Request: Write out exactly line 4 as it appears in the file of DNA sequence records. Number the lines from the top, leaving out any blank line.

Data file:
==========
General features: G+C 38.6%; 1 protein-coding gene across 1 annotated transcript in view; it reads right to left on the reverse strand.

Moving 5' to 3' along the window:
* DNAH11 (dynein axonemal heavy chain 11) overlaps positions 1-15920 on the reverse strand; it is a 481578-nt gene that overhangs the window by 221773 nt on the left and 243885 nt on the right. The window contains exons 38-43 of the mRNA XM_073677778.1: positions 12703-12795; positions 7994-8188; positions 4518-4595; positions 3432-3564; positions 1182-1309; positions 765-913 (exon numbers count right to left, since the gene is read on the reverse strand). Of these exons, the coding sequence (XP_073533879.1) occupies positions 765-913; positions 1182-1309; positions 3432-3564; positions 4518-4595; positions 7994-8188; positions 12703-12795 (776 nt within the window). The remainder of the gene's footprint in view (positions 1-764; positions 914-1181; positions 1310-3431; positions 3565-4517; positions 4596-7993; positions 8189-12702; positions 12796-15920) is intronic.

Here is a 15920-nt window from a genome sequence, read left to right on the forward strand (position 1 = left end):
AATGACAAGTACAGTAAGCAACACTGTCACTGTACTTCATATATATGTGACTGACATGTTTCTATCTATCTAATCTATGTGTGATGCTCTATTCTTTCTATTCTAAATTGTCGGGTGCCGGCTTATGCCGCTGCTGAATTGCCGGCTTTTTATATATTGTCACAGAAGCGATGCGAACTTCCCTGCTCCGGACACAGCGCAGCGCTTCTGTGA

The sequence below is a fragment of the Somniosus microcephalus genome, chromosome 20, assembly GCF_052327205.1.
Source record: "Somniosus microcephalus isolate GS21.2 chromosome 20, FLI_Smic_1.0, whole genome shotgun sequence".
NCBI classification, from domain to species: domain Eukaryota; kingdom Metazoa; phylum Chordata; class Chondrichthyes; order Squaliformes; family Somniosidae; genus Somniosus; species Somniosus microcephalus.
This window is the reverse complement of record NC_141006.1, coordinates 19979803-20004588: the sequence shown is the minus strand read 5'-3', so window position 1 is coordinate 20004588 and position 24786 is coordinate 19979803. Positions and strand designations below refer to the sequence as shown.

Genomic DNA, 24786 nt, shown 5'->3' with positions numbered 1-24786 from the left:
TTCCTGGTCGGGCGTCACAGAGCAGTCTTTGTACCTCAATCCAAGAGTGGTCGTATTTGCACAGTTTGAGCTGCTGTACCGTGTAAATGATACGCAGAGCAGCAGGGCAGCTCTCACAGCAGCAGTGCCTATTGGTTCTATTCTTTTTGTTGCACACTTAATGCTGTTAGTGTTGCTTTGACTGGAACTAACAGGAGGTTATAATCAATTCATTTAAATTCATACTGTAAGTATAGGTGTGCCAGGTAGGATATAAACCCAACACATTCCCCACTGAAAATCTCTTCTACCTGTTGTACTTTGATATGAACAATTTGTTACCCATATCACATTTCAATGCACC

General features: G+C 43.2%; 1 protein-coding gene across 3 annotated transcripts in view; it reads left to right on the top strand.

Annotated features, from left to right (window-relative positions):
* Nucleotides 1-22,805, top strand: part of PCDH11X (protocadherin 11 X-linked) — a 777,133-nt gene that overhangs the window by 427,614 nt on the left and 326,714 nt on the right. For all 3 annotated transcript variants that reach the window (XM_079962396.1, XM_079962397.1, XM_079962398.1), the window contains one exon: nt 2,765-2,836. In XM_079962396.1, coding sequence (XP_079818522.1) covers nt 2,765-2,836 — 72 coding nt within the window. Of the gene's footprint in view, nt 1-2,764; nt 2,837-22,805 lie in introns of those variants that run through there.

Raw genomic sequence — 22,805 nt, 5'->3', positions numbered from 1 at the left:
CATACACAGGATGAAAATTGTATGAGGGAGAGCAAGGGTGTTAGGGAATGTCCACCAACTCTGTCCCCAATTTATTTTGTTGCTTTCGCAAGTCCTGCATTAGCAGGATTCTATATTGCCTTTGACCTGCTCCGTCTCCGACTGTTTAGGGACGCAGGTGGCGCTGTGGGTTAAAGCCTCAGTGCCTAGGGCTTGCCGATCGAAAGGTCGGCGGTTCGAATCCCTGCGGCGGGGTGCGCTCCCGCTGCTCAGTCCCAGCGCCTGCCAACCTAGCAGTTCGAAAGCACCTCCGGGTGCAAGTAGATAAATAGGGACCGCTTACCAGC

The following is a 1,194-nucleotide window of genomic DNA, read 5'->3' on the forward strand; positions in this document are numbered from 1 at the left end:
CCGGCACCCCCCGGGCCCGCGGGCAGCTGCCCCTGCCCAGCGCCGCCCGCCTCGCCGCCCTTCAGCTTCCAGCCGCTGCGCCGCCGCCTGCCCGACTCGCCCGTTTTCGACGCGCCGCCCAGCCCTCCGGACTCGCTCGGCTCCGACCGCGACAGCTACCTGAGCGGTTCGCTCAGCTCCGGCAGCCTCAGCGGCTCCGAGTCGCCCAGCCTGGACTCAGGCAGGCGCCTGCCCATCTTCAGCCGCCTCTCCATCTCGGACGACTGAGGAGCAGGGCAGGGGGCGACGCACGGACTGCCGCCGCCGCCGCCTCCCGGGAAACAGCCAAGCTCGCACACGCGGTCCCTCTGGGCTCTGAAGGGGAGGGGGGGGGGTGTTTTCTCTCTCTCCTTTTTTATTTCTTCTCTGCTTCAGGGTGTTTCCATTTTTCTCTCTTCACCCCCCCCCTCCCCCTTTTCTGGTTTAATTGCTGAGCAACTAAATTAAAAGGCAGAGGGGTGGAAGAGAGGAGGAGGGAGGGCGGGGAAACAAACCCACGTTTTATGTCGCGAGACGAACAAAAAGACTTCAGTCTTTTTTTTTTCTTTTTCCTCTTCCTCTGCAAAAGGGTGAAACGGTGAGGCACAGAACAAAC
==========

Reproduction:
Here is a 15920-nt window from a genome sequence, read left to right on the forward strand (position 1 = left end):